The person who commissioned the Temple of Minerva Medica at Montefoscoli described in my previous post, Andrea Vaccà Berlinghieri was the son of Francesco Vaccà Berlinghieri (1732-1812), professor of medicine at the University of Pisa.
Andrea Vaccà Berlinghieri was born in Montefoscoli in 1772 and died at Orzignano, near San Giuliano Terme (Pisa) in 1826. He is remembered as a pioneer in pressing for more suitable hospital facilities and designing more adequate and efficient surgical instruments – a necessary thing in the days before anaesthetics when the best way to keep patients calm during operations and amputations was to get them blind-drunk.
Andrea Vaccà Berlinghieri was sent by his father to Paris to study medicine. After two years there, Andrea went to London to work under the Scottish surgeon John Hunter, (1728-1793), one of the most distinguished surgeons of his day and an advocate of precise diagnosis in medical science.
London’s Hunterian Society was named in Hunter’s honour, and the Hunterian Museum at the Royal College of Surgeons preserves his name and his collection of anatomical specimens. This collection, in Lincoln’s Inn Fields on the opposite side of the square to the Sir John Soane museum, is full of the most fascinating specimens, including skeletons of dwarfs, giants and various examples of genetic malformations. (A warning for the squeamish: if you don’t like to see examples of rodent ulcers in formaldehyde, don’t visit the museum.):
In 1791 Andrea returned to Pisa from London, where he graduated in medicine and surgery.
Two years later Vaccà wrote a treatise on surgical techniques and began to give well-attended lectures. In addition to medicine Andrea devoted himself to the study of chemistry, physics, mathematics and astronomy.
Andrea Vaccà Berlinghieri became Professor of Surgery at Pisa, and is regarded as the founder of Pisa’s Medical School. The excellence of Pisa’s Ospedale di Santa Chiara, where I have, on occasions, had to visit friends in serious clinical conditions, is in no small part due to Vaccà’s efforts in improving hygiene practise and diagnosis methods.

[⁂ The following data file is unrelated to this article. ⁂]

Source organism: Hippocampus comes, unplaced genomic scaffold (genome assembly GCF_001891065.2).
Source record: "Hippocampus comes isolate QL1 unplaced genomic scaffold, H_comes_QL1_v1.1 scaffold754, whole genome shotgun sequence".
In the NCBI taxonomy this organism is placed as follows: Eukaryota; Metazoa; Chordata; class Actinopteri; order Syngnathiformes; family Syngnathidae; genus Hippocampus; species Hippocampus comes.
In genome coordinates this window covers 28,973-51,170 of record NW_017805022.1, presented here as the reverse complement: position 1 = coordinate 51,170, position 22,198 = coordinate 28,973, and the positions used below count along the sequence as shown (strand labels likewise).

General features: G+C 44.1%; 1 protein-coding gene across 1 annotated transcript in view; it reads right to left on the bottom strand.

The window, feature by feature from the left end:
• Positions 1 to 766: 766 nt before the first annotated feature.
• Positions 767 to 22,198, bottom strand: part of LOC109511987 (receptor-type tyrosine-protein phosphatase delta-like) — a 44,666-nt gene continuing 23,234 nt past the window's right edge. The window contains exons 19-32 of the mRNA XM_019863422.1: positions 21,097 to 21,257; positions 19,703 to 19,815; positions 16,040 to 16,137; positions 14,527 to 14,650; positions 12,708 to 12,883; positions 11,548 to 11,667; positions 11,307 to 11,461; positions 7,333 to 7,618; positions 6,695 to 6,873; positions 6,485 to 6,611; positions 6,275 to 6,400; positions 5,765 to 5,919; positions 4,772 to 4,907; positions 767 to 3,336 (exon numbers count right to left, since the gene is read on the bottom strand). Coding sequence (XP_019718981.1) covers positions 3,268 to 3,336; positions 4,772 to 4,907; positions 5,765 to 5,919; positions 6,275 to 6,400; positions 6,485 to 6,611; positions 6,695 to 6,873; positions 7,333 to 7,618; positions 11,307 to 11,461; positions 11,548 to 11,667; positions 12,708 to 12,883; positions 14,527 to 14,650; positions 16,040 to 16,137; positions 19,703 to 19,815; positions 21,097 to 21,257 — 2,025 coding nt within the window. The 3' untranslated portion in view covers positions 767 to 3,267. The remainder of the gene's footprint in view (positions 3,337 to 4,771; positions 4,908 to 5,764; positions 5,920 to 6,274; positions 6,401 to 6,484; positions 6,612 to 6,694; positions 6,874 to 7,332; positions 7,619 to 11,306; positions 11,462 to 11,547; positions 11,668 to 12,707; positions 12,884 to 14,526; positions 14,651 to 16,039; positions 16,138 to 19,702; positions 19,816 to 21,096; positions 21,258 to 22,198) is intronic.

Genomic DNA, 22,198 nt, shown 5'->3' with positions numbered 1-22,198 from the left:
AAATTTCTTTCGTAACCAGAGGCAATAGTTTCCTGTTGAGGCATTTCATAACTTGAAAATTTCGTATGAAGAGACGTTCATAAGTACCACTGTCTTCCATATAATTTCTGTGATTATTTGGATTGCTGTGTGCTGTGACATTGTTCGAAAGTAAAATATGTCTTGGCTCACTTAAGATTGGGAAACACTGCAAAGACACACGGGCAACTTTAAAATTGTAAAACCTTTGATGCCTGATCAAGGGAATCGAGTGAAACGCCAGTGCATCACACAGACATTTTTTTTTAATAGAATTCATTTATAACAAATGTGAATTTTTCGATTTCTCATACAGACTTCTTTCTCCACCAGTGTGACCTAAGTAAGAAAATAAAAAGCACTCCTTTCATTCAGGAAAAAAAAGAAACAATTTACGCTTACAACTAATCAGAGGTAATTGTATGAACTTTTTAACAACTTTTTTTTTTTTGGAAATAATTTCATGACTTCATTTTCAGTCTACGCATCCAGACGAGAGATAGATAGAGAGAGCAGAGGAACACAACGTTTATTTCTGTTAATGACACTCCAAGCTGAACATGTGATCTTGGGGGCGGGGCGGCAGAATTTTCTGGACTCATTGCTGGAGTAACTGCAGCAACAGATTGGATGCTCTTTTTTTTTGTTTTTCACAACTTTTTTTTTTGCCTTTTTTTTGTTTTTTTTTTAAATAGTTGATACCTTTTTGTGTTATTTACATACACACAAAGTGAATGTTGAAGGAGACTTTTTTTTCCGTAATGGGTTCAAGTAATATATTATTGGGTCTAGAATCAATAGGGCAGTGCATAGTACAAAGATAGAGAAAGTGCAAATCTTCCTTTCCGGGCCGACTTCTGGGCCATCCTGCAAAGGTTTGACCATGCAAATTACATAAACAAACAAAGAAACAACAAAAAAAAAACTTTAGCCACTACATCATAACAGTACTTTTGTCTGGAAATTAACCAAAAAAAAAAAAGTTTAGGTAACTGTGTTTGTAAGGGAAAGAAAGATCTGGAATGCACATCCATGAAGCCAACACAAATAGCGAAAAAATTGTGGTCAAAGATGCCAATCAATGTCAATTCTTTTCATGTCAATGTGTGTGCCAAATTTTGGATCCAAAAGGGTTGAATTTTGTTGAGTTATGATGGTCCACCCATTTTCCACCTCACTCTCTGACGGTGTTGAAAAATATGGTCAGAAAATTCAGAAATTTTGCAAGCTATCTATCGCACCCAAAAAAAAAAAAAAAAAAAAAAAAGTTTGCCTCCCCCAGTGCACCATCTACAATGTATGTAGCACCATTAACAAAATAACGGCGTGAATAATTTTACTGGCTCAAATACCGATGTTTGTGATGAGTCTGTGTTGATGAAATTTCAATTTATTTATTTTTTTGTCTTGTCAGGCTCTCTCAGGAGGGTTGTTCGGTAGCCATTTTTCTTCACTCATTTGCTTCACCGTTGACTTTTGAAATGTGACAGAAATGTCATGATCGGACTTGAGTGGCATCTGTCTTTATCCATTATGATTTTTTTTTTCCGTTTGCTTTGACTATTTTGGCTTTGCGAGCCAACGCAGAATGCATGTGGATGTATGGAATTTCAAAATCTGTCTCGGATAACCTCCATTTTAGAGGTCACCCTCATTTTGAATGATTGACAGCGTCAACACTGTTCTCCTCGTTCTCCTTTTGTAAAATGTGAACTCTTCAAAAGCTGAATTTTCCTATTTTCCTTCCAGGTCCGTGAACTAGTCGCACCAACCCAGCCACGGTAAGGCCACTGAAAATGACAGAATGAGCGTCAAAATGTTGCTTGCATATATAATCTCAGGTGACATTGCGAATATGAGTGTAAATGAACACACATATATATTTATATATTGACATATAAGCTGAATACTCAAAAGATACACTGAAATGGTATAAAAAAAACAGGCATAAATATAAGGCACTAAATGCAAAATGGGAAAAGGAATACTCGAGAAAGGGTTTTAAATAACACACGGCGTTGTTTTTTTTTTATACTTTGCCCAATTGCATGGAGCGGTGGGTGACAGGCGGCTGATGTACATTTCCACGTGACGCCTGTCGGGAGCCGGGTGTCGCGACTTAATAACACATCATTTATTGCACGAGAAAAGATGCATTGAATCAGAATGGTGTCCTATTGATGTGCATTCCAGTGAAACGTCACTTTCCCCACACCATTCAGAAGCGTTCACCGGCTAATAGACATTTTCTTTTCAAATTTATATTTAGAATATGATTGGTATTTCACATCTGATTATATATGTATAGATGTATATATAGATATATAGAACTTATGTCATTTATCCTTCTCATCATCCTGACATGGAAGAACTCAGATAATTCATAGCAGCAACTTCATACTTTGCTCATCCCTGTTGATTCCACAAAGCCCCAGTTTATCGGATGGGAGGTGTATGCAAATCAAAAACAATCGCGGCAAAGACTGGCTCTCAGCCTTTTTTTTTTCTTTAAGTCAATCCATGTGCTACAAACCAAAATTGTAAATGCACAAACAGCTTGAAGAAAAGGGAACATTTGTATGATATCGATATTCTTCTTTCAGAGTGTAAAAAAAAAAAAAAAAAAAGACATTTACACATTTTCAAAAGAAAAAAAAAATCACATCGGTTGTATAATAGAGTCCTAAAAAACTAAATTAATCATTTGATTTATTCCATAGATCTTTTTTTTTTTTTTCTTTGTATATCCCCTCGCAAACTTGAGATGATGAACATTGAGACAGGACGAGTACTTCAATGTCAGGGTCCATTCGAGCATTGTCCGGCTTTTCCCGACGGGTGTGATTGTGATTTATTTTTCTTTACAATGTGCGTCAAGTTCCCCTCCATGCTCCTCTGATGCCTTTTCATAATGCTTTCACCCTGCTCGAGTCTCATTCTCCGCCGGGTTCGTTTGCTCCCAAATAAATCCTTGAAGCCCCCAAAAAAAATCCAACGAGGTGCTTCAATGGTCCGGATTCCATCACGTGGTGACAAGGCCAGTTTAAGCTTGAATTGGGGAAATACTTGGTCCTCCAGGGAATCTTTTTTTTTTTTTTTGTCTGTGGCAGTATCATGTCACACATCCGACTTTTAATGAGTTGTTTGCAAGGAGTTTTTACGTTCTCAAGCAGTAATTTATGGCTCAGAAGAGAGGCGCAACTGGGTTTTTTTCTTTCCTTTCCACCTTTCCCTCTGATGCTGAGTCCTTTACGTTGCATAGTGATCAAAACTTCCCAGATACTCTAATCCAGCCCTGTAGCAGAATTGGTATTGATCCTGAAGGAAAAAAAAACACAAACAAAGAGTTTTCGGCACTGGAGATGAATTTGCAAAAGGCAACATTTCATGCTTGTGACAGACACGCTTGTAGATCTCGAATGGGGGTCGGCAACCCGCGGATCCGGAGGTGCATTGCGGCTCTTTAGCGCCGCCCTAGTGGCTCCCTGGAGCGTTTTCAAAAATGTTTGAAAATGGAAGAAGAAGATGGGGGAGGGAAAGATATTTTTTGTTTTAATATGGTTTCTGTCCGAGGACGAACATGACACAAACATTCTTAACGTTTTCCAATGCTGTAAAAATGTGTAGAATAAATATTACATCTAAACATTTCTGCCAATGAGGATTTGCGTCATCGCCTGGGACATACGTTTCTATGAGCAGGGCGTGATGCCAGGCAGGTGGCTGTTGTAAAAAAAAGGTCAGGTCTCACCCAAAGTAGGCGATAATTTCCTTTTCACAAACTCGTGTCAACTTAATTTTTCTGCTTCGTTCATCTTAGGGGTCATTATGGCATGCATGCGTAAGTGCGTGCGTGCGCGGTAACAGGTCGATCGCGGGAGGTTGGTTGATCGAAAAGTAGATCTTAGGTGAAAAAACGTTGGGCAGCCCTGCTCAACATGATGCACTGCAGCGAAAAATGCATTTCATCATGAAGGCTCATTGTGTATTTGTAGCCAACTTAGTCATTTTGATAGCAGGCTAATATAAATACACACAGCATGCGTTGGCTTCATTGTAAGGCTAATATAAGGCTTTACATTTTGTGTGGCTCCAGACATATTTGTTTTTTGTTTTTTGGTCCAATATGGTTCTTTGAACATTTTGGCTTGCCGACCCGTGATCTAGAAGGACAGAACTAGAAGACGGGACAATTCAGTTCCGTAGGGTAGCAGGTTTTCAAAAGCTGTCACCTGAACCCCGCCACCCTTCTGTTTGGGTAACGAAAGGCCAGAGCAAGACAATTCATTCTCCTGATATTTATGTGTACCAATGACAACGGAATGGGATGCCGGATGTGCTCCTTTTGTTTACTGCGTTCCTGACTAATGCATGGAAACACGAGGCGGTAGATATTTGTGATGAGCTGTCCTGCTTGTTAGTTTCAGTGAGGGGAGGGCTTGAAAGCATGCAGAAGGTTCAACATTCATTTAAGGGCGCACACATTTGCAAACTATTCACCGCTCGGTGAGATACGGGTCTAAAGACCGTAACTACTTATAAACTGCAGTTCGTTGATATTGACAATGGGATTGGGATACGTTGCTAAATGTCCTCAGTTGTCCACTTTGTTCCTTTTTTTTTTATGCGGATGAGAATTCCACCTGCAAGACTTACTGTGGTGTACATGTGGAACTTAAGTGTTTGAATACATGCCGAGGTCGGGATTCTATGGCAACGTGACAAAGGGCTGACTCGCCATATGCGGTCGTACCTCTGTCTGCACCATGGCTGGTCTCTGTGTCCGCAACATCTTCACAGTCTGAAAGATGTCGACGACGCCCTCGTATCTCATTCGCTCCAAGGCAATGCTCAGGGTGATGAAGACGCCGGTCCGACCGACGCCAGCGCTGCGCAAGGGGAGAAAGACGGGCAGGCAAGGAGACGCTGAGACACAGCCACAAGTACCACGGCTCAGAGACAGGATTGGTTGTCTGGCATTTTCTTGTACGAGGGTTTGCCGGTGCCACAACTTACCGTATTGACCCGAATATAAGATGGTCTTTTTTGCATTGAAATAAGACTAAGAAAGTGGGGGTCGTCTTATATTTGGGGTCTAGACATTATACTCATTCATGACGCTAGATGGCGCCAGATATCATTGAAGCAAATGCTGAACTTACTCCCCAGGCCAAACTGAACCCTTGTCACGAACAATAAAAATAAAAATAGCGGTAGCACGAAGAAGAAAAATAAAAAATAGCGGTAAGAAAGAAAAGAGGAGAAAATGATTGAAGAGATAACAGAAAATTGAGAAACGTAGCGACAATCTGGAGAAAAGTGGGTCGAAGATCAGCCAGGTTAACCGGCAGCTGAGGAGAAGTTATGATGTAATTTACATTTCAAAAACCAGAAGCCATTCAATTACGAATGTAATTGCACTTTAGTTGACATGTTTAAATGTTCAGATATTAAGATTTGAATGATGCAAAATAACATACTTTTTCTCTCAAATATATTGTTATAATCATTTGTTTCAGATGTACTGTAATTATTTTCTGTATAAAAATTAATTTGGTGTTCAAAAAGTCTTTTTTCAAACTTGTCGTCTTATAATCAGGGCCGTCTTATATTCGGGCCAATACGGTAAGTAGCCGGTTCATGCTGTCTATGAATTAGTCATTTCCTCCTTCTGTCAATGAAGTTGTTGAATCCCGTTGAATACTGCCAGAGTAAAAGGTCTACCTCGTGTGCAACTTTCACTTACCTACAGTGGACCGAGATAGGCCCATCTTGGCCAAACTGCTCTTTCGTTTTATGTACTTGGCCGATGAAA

During his stay in Pisa the poet Percy Bysshe Shelley and his wife Mary Shelley had the chance to know, appreciate and be treated by Vaccà. In their meetings they would also share their passions for architecture, poetry and esotericism. In particular, Vaccà’s surgical experiments, including the stitching together of different body parts and the use of galvanic batteries to make muscles convulse, inspired Shelley’s wife to write her famous gothic novel Frankenstein, an amazing achievement for a nineteen-year old and one whose financial returns enabled her to bring in much needed funds for their exile in Italy. (Indeed, there are letters stating how both Shelleys followed intently the sales of Frankenstein while living in Bagni di Lucca).
How I would have loved to be a fly on the wall at their convivial meetings!
I was privileged to spend the night in Vaccà’s home in his native town of Montefoscoli. Lady Sophia Donalisio, Vaccà’s direct descendent, has excellently turned the palazzo into a house-museum where her forefather’s medical treatises and surgical instruments are displayed. I was reminded a little of the Hunterian museum in London – without the rodent ulcers, of course!
The palazzo’s interior is very attractive in presenting the Italian equivalent of the UK’s Regency style in the room decorations. There are gracious items of furniture, including a wonderful grand piano dating from the first quarter of the nineteenth century,
Montefoscoli is, itself, an exquisite Tuscan borgo to visit and is filled with many picturesque corners.
It also has the most delightful long views over southern Tuscany.
There is even more to see at Vaccà’s palazzo since, attached to it, is one of Italy’s best museums of by-gone peasant life with fascinating insights into the way viniculture, bee-keeping, threshing and agricultural life in general was conducted when Italy was a barely industrialised country.
Times of opening are as follows:
Sundays 9.30 am -12.30 am / 3.30 pm -7.30 pm
Other times by appointment.
The museum’s web site is at